Haugen v. Auto-Owners Insurance Co. of Lansing

Annotate this Case

191 N.W.2d 274 (1971)

Treadwell HAUGEN, Plaintiff and Appellant, v. AUTO-OWNERS INSURANCE COMPANY OF LANSING, MICHIGAN, Defendant and Respondent.

Civ. No. 8732.

Supreme Court of North Dakota.

October 22, 1971.

*275 Lanier, Knox & Olson, Fargo, for plaintiff and appellant.

Wattam, Vogel, Vogel & Peterson, Fargo, for defendant and respondent.

*276 ERICKSTAD, Judge.

The plaintiff Treadwell Haugen appeals from the trial court's judgment of January 14, 1971, dismissing his complaint against Auto-Owners Insurance Company of Lansing, Michigan. He demands a trial de novo in this court.

In his complaint, Haugen asserts that Auto-Owners Insurance Company, whom we shall hereinafter refer to as the Company, is a liability insurance company incorporated under the laws of the State of Michigan; that he purchased, paid premiums for, and was at all times material to this action duly covered and protected by a policy of liability insurance with the Company; that on the 19th of November, 1969, he was served with a summons and complaint in an action brought by Walter Otterson, asking damages in the sum of $900 plus costs, alleging negligence on the part of Haugen in the installation of a furnace; that thereafter Haugen notified the Company of the suit and it refused to defend the same, necessitating that Haugen employ his own attorney and defend the suit; that Haugen through his own attorney has negotiated a settlement for the sum of $300, and that under the terms of the policy of insurance he cannot settle said lawsuit without jeopardizing his coverage under the policy; and that an actual controversy exists between Haugen and the Company. He prays that the court determine whether the Company is obligated to defend him and to extend coverage to him for the damages arising out of the matter set forth in the complaint.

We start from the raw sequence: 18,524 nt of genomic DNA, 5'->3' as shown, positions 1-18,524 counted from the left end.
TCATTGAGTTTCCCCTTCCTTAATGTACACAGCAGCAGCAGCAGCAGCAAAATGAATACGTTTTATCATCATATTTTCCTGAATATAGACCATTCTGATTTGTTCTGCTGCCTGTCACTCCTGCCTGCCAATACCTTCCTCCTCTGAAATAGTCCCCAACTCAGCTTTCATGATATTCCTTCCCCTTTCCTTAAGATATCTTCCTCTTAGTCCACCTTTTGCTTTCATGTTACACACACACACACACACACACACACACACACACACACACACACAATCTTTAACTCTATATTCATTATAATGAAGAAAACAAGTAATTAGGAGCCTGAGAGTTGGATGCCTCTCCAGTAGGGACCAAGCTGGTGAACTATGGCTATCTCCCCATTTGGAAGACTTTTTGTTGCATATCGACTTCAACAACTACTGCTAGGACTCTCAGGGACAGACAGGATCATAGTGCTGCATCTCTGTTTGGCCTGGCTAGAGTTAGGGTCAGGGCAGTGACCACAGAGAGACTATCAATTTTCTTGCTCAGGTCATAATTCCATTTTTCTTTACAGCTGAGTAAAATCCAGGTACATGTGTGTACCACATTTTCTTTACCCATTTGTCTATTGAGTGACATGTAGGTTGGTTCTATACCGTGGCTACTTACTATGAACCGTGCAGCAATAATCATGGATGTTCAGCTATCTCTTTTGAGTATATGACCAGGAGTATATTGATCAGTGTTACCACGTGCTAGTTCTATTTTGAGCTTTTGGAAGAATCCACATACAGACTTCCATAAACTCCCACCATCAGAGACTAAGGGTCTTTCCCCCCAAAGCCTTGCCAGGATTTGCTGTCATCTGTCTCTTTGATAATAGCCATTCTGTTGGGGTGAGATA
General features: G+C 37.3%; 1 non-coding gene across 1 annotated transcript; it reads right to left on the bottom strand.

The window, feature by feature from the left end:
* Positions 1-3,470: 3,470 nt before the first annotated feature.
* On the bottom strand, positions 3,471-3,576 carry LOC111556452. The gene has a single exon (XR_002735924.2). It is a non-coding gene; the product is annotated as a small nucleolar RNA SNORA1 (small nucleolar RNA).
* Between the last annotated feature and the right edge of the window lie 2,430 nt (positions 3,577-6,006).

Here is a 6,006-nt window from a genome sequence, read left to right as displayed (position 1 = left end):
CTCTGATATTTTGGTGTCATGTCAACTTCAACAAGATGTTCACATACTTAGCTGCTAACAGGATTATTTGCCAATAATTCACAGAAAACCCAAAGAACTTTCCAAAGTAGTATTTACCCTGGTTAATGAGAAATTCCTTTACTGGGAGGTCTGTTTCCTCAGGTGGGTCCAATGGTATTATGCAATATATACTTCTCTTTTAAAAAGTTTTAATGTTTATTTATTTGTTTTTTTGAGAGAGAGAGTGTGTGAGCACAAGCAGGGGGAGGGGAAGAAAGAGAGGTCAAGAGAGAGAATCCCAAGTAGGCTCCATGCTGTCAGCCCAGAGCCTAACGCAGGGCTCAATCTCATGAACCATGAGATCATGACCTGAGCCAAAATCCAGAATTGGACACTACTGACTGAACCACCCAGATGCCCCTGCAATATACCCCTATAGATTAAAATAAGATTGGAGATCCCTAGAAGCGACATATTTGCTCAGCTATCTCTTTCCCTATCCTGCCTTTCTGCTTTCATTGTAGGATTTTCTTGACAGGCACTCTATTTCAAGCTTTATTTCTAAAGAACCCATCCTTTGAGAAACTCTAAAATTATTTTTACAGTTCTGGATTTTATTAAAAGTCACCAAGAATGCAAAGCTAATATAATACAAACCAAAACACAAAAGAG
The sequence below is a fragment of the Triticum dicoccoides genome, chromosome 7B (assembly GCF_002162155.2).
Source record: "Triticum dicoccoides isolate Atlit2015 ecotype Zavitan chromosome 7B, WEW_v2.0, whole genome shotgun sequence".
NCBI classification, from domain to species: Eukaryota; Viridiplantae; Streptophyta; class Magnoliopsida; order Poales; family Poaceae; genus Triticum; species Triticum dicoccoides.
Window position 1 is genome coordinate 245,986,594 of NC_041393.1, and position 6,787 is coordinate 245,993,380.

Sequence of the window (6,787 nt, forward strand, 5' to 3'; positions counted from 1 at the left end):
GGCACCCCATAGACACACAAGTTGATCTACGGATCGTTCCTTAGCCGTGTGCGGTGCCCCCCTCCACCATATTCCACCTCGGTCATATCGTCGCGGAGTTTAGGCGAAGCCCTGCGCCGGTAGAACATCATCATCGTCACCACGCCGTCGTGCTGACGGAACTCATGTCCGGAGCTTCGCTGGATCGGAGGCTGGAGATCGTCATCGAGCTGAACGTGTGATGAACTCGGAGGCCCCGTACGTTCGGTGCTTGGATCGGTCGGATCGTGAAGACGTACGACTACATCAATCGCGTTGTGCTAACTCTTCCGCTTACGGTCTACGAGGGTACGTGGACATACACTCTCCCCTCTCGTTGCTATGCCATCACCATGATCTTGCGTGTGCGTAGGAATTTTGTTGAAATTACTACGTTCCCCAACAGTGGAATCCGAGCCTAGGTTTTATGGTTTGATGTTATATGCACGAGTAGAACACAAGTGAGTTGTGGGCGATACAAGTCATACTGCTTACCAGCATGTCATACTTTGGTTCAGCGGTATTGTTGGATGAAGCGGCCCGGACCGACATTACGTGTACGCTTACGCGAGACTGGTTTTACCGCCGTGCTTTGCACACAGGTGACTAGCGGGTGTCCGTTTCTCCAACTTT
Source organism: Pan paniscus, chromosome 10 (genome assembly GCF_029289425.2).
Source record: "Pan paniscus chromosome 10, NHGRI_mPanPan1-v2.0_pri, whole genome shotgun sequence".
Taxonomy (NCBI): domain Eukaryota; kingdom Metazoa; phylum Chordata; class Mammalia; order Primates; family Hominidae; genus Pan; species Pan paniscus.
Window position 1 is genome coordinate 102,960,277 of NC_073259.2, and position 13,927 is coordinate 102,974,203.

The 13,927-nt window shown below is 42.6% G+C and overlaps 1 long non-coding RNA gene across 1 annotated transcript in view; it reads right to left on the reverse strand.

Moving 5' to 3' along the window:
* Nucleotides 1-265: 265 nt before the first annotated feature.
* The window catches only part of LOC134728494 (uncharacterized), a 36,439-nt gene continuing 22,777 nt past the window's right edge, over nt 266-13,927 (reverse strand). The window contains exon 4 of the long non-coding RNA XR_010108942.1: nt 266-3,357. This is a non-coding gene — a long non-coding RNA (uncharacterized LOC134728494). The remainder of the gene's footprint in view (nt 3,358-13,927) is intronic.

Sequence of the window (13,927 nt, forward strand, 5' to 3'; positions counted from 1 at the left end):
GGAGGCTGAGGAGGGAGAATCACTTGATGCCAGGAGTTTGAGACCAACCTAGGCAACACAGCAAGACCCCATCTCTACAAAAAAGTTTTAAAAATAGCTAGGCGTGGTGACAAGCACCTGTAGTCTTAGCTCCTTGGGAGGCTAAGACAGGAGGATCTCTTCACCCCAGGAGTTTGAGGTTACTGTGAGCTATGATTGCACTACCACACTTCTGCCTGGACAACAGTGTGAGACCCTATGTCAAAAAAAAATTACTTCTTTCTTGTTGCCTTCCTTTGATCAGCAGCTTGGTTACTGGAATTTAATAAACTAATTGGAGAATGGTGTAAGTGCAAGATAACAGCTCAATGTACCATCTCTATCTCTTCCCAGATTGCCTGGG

The Company, by answer, asserts that coverage for products liability was excluded; and that causes of action arising out of completed installations were also excluded. It admits that an actual controversy exists between Haugen and itself and asks that its obligations under the insurance policy be determined.

The pertinent stipulated facts are that between September 11, 1968, and September 11, 1969, certain of Haugen's business operations were insured under a policy of insurance issued by the Company; that in the fall of 1967, Otterson bought an oil-burning furnace from Haugen and hired him to install the furnace together with the necessary fuel tank and connecting pipes in the basement of the Otterson home; that thereafter Haugen did plan and make the installation of the furnace, fuel tank, and connecting pipes in the Otterson home, completing the installation by the end of 1967; that on April 8, 1969, while the fuel tank in the Otterson home was being loaded with fuel oil, the piping installed by Haugen separated at one of the joints and the fuel oil ran into the basement of the Otterson home; that Otterson subsequently brought a lawsuit against Haugen alleging that the furnace and the equipment had been improperly and defectively installed in that Haugen had used plastic piping and had failed to properly seal the pipe connections; that the Company did not assume the defense of this suit against Haugen, on the ground that the loss involved was not covered by the insuring agreements of the policy issued to Haugen; that thereafter Haugen through his attorney negotiated a settlement of the lawsuit against him for the sum of $300; and that the only issue of fact and law to be decided in the declaratory judgment action is whether the policy issued by the Company to Haugen covers Otterson's claim.

That part of the insurance policy entitled "DECLARATIONS" includes a "DESCRIPTION OF HAZARDS" which contains five categories described as follows: "1. PremisesOperations 2. Elevators 3. ProductsCompleted Operations 4. ContractualContracts as defined in the policy, other contracts not covered unless described herein 5. Protective".

The trial court found from that part of the policy which contains the breakdown of the premiums for the various coverages that no premium was paid for category 3 coverage.